The total area under the bell curve includes all the students. The shaded area on the left includes all those with a score of 40 to 49 points–24.8% of all students, if the distribution is perfectly normal. The shaded area on the right includes all those with a score of 80 to 89 points–just 1.9% of all students. Suppose we are still comparing redheads and blondes. If the mean score of redheads goes from 40 to 50, it has risen all the way from the 25th to the 50th percentile of all students. If the blonde mean goes from 80 to 90, it has moved merely from the 98th to the 99th percentile of all students. You do not have to be a statistician to see that these built-in features of normally distributed scores–gains that are equal in points are not equal in the number of students they affect or in the percentile distances that students move–complicate the use of pass percentages when comparing groups.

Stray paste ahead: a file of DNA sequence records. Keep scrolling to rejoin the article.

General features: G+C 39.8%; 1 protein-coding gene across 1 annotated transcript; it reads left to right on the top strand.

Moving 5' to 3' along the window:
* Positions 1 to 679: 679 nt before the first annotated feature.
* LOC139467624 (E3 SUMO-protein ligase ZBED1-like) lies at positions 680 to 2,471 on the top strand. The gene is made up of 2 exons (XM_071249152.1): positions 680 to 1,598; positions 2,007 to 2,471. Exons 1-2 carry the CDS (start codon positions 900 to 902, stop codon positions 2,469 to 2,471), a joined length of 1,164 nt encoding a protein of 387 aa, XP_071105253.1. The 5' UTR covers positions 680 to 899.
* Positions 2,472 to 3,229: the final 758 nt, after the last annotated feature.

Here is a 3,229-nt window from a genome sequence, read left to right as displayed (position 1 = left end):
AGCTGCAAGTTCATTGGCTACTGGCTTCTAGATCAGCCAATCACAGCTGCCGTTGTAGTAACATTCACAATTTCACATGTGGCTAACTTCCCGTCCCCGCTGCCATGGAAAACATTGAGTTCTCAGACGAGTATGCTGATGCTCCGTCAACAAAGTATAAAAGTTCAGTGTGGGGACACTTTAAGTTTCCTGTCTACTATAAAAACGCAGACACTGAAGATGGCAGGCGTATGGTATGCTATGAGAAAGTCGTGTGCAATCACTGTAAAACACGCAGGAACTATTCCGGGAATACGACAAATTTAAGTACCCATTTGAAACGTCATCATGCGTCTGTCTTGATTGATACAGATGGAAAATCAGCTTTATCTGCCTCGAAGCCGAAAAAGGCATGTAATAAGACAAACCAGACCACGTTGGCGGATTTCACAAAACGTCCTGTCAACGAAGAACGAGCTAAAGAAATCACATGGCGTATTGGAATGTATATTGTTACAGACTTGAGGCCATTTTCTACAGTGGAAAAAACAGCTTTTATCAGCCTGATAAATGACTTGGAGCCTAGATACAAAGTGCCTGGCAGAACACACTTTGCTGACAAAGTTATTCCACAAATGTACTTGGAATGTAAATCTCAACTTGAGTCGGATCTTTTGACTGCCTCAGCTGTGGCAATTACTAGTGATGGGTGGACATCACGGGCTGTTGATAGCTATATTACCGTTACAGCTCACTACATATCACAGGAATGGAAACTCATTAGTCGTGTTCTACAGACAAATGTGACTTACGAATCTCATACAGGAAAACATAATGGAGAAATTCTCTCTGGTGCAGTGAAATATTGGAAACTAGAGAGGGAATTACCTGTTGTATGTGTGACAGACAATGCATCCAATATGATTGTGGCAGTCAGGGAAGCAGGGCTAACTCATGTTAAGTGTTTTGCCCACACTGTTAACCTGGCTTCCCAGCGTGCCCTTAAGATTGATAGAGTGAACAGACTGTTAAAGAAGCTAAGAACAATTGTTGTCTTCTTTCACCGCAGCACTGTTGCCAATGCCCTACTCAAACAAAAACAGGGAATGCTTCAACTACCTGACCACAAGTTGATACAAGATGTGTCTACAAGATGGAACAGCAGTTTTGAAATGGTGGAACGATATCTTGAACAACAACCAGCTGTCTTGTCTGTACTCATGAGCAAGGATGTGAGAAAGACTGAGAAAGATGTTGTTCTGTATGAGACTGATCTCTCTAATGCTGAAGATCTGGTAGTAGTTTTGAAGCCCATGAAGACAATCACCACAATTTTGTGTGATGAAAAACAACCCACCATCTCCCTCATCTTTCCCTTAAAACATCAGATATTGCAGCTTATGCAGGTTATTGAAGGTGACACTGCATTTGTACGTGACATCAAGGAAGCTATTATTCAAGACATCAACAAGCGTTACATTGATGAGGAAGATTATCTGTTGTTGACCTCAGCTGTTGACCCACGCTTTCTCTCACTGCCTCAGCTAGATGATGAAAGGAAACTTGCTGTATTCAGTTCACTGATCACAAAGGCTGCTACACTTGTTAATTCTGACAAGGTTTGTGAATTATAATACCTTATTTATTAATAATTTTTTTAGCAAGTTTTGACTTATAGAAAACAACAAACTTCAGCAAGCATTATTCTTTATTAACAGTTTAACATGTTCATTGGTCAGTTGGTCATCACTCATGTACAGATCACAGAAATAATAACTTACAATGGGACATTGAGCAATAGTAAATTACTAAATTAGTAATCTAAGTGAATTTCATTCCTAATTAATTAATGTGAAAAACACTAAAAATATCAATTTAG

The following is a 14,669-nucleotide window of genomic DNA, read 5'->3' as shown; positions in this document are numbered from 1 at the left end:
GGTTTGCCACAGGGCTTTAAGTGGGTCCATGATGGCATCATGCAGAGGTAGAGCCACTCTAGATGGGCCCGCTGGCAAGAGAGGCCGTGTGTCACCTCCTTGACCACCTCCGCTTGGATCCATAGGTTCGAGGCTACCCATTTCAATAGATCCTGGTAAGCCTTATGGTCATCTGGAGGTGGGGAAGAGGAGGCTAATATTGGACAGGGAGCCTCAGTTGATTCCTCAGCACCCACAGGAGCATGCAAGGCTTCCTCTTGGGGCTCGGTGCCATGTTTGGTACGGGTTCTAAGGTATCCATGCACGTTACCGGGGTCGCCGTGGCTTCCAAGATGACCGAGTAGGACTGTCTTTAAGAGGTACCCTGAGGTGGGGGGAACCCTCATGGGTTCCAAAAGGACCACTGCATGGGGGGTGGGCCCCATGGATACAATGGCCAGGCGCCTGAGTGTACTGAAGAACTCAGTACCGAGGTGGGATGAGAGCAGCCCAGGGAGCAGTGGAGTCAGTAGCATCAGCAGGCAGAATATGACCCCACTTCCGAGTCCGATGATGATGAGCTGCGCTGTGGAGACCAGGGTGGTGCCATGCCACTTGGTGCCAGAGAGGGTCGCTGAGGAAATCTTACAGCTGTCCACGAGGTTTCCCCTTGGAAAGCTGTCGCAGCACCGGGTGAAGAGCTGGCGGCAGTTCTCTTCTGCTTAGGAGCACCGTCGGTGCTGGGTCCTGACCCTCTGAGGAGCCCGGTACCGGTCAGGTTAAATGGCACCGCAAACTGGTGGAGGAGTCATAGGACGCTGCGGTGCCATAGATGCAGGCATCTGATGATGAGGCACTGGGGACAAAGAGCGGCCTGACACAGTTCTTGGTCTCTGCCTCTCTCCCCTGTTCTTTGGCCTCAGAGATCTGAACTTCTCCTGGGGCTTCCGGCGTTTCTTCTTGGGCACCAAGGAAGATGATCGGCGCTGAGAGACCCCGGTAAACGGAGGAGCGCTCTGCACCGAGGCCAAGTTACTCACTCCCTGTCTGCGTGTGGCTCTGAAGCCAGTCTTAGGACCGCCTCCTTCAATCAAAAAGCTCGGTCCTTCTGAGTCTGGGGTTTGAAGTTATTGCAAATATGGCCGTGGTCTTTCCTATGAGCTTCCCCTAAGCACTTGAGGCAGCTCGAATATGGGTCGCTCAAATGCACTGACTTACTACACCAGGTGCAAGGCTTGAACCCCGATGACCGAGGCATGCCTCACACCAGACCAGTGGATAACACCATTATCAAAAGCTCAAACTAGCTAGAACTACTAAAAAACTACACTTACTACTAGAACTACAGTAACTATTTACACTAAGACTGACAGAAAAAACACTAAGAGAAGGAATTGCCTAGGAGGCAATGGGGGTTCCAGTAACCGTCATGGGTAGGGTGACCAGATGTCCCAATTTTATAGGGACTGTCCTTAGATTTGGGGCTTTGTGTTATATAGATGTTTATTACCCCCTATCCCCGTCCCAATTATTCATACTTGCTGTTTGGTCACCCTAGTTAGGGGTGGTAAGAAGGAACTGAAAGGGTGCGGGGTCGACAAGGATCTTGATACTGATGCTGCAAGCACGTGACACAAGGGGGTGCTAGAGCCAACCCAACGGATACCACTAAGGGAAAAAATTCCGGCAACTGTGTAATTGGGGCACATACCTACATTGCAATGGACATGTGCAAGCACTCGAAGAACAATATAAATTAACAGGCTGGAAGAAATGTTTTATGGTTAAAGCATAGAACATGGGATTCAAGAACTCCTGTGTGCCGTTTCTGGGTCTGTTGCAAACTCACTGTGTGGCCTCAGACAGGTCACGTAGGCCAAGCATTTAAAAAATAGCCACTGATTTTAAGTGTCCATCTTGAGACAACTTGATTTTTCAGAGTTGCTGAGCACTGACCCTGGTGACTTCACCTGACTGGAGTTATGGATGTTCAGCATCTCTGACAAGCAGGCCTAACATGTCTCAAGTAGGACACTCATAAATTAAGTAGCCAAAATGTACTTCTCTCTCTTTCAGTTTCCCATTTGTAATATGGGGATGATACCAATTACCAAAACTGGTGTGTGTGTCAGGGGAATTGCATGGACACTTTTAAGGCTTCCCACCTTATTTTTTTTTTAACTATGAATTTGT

If you want to get deeper into the math, you may visit a quirky and provocative website, www.lagriffedulion.f2s.com1, run by someone who calls himself La Griffe du Lion. I surmise that he is an established scholar–a quantitative discipline seems likely–who once published on the fraught topic of group differences, learned how unpleasant and even professionally perilous that can be, and decided to remain anonymous henceforth. In any case, his technical skills are first rate. Click on the topic line entitled “Closing the Racial Learning Gap” for a much more detailed version of the argument and data that I am presenting here.